Brazil's foreign minister has resigned amid diplomatic tensions after Brazilian diplomats spirited away a Bolivian opposition senator wanted for corruption.
The resignation of Antonio Patriota was announced in a terse, two-paragraph statement from the office of President Dilma Rousseff on Monday.
The statement named Luiz Alberto Figueiredo, a career diplomat and most recently Brazil's head of mission at the UN, as the new foreign minister. He served only two months as the head of Brazil's UN delegation.
A Rousseff spokeswoman said Patriota, a former ambassador to the U.S., would now take the top spot at the UN.
Eduardo Saboia, the Brazilian charge d'affaires in La Paz, revealed earlier on Monday that he helped Roger Pinto, a Bolivian senator, escape to Brazil after he was holed up for 15 months in Brasilia's embassy in the Bolivian capital despite having been granted asylum.
Pinto, an opponent of Bolivian President Evo Morales, made his escape Friday in an embassy car escorted by Brazilian marines, driving 22 hours to the southwestern Brazilian city of Corumba, 1,600km from La Paz.
“I chose life. I chose to protect a person, a persecuted politician, like [Brazilian] President Dilma [Rousseff] was persecuted,” Saboia told Globo television on his arrival in Brasilia, where he was recalled for consultations.
He said he made the personal decision to help Pinto escape “because there was an imminent threat to the life and dignity of the senator.”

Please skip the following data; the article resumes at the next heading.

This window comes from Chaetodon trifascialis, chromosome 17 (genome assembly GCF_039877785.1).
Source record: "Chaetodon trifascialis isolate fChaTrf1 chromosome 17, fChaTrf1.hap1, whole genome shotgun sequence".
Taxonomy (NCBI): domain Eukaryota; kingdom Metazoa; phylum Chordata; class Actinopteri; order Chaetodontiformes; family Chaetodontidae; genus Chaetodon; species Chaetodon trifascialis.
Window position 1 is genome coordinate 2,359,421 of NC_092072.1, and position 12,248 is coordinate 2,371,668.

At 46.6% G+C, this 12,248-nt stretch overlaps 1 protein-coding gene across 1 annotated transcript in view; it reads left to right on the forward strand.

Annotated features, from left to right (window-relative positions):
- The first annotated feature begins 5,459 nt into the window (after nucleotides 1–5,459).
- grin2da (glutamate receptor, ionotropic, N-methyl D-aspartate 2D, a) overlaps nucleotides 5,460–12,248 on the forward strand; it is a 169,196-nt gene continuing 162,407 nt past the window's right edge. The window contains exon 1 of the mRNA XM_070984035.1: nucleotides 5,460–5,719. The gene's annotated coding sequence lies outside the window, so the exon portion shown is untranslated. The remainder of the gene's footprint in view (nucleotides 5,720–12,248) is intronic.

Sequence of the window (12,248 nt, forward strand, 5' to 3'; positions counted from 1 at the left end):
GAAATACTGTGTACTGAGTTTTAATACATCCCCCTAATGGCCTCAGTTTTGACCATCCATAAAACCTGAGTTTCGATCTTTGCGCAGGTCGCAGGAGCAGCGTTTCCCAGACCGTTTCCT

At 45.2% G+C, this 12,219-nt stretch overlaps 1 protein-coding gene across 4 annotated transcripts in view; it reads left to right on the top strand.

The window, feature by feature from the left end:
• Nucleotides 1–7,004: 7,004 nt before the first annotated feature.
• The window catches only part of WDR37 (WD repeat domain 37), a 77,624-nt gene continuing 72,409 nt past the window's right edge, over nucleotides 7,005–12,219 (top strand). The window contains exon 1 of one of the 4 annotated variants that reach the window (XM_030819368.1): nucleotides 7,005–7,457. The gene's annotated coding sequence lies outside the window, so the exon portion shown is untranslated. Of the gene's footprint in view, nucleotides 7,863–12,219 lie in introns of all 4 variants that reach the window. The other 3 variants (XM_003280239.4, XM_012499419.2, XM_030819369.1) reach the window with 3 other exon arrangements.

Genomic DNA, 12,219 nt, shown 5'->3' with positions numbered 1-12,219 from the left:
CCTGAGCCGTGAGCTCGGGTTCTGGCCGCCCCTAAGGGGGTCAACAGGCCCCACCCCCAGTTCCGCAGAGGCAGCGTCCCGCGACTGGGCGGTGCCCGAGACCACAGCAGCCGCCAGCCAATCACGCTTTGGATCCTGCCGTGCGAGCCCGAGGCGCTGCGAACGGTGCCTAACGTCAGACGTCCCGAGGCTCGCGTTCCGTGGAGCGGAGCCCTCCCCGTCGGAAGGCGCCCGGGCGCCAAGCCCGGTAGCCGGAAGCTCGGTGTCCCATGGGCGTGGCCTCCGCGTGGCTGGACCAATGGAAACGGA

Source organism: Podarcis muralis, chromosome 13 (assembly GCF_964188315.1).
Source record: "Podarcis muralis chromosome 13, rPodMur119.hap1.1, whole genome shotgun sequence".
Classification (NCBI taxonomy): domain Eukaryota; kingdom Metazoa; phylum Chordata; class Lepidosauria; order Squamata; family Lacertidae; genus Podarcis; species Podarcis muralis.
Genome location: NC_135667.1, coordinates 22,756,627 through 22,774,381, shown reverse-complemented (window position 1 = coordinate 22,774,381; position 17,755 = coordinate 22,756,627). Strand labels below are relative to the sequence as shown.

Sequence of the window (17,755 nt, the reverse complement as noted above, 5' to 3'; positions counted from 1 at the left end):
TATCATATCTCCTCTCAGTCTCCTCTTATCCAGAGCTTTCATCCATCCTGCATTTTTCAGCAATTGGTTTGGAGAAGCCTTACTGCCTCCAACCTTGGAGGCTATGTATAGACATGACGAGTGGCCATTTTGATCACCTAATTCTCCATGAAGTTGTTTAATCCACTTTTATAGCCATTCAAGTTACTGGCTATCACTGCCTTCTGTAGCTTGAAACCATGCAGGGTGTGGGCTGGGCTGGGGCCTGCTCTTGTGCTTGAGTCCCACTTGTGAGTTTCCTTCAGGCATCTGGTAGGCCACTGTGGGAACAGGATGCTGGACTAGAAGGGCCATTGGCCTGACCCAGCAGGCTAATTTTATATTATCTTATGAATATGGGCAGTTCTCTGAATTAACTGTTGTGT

Saboia said Pinto was suffering from depression and was contemplating suicide.
The Bolivian government views Pinto as a fugitive from justice after he was accused of corruption, for which he was sentenced to a year in prison.
He sought refuge at the Brazilian embassy last year, claiming to be a victim of political persecution after he denounced alleged cases of corruption and alleged links between authorities and drug traffickers.
His case strained relations between La Paz and Brasilia. Morales last year said Brazil's decision to grant Pinto asylum was “a mistake”.
In La Paz, David Choquehuanca, Bolivian foreign minister, expressed “deep concern over the transgression of the principle of reciprocity and international courtesy”.
“Under no condition could Senator Pinto leave the country without a safe conduct pass,” Choquehuanca said.
Figueiredo, 58, served as Brazil's undersecretary for environment, energy, science and technology at the foreign ministry before taking over Brazil's UN mission.
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